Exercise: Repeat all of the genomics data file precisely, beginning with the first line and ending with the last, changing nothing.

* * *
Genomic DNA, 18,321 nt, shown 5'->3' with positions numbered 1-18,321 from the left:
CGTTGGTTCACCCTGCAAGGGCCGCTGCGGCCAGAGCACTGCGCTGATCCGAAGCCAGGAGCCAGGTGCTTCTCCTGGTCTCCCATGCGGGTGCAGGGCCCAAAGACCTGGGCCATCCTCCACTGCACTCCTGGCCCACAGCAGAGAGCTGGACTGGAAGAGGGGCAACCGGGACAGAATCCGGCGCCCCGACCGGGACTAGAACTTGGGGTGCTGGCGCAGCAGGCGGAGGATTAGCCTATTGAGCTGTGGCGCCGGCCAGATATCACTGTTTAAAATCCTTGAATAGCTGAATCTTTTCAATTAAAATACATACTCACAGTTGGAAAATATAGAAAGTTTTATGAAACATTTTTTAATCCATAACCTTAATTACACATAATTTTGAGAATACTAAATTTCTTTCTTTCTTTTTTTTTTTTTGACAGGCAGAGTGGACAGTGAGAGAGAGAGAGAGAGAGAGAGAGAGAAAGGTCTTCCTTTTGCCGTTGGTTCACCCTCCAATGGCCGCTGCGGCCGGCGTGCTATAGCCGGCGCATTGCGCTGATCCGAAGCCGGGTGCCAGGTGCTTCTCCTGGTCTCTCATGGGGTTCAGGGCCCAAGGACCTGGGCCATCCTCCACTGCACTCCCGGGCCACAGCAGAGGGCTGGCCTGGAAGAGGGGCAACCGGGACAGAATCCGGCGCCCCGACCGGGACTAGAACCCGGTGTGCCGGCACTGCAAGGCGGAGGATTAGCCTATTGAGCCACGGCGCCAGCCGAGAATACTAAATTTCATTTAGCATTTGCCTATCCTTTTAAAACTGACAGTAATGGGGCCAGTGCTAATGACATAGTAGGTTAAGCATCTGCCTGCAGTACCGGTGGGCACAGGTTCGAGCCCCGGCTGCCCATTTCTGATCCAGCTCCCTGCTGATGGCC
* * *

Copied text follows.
Genomic DNA, 18,321 nt, shown 5'->3' with positions numbered 1-18,321 from the left:
CGTTGGTTCACCCTGCAAGGGCCGCTGCGGCCAGAGCACTGCGCTGATCCGAAGCCAGGAGCCAGGTGCTTCTCCTGGTCTCCCATGCGGGTGCAGGGCCCAAAGACCTGGGCCATCCTCCACTGCACTCCTGGCCCACAGCAGAGAGCTGGACTGGAAGAGGGGCAACCGGGACAGAATCCGGCGCCCCGACCGGGACTAGAACTTGGGGTGCTGGCGCAGCAGGCGGAGGATTAGCCTATTGAGCTGTGGCGCCGGCCAGATATCACTGTTTAAAATCCTTGAATAGCTGAATCTTTTCAATTAAAATACATACTCACAGTTGGAAAATATAGAAAGTTTTATGAAACATTTTTTAATCCATAACCTTAATTACACATAATTTTGAGAATACTAAATTTCTTTCTTTCTTTTTTTTTTTTTGACAGGCAGAGTGGACAGTGAGAGAGAGAGAGAGAGAGAGAGAGAGAAAGGTCTTCCTTTTGCCGTTGGTTCACCCTCCAATGGCCGCTGCGGCCGGCGTGCTATAGCCGGCGCATTGCGCTGATCCGAAGCCGGGTGCCAGGTGCTTCTCCTGGTCTCTCATGGGGTTCAGGGCCCAAGGACCTGGGCCATCCTCCACTGCACTCCCGGGCCACAGCAGAGGGCTGGCCTGGAAGAGGGGCAACCGGGACAGAATCCGGCGCCCCGACCGGGACTAGAACCCGGTGTGCCGGCACTGCAAGGCGGAGGATTAGCCTATTGAGCCACGGCGCCAGCCGAGAATACTAAATTTCATTTAGCATTTGCCTATCCTTTTAAAACTGACAGTAATGGGGCCAGTGCTAATGACATAGTAGGTTAAGCATCTGCCTGCAGTACCGGTGGGCACAGGTTCGAGCCCCGGCTGCCCATTTCTGATCCAGCTCCCTGCTGATGGCC